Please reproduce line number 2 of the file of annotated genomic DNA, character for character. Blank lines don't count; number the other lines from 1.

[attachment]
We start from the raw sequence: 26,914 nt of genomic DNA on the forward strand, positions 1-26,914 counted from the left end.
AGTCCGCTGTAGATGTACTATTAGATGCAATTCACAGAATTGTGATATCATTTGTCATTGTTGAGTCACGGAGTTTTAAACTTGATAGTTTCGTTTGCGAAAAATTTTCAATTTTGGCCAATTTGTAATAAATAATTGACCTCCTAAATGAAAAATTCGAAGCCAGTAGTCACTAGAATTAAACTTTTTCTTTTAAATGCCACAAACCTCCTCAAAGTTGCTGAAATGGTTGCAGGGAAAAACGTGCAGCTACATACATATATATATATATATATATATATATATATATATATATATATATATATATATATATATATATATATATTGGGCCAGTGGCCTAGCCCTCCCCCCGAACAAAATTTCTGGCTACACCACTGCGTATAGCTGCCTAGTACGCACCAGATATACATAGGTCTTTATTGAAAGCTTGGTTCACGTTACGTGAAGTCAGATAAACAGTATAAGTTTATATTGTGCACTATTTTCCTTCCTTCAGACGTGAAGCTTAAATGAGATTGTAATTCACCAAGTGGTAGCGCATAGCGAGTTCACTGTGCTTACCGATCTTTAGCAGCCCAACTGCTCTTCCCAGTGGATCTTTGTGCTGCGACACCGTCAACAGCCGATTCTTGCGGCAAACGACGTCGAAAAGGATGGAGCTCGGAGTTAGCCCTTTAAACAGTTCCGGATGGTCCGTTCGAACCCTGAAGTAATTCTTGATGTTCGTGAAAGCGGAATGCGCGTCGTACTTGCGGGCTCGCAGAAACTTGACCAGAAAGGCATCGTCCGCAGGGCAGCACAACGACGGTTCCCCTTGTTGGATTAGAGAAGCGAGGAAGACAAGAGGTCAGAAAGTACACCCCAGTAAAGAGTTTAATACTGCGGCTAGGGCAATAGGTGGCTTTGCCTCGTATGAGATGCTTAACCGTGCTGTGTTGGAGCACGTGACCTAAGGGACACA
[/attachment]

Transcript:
AGTCCGCTGTAGATGTACTATTAGATGCAATTCACAGAATTGTGATATCATTTGTCATTGTTGAGTCACGGAGTTTTAAACTTGATAGTTTCGTTTGCGAAAAATTTTCAATTTTGGCCAATTTGTAATAAATAATTGACCTCCTAAATGAAAAATTCGAAGCCAGTAGTCACTAGAATTAAACTTTTTCTTTTAAATGCCACAAACCTCCTCAAAGTTGCTGAAATGGTTGCAGGGAAAAACGTGCAGCTACATACATATATATATATATATATATATATATATATATATATATATATATATATATATATATATATATATATATTGGGCCAGTGGCCTAGCCCTCCCCCCGAACAAAATTTCTGGCTACACCACTGCGTATAGCTGCCTAGTACGCACCAGATATACATAGGTCTTTATTGAAAGCTTGGTTCACGTTACGTGAAGTCAGATAAACAGTATAAGTTTATATTGTGCACTATTTTCCTTCCTTCAGACGTGAAGCTTAAATGAGATTGTAATTCACCAAGTGGTAGCGCATAGCGAGTTCACTGTGCTTACCGATCTTTAGCAGCCCAACTGCTCTTCCCAGTGGATCTTTGTGCTGCGACACCGTCAACAGCCGATTCTTGCGGCAAACGACGTCGAAAAGGATGGAGCTCGGAGTTAGCCCTTTAAACAGTTCCGGATGGTCCGTTCGAACCCTGAAGTAATTCTTGATGTTCGTGAAAGCGGAATGCGCGTCGTACTTGCGGGCTCGCAGAAACTTGACCAGAAAGGCATCGTCCGCAGGGCAGCACAACGACGGTTCCCCTTGTTGGATTAGAGAAGCGAGGAAGACAAGAGGTCAGAAAGTACACCCCAGTAAAGAGTTTAATACTGCGGCTAGGGCAATAGGTGGCTTTGCCTCGTATGAGATGCTTAACCGTGCTGTGTTGGAGCACGTGACCTAAGGGACACA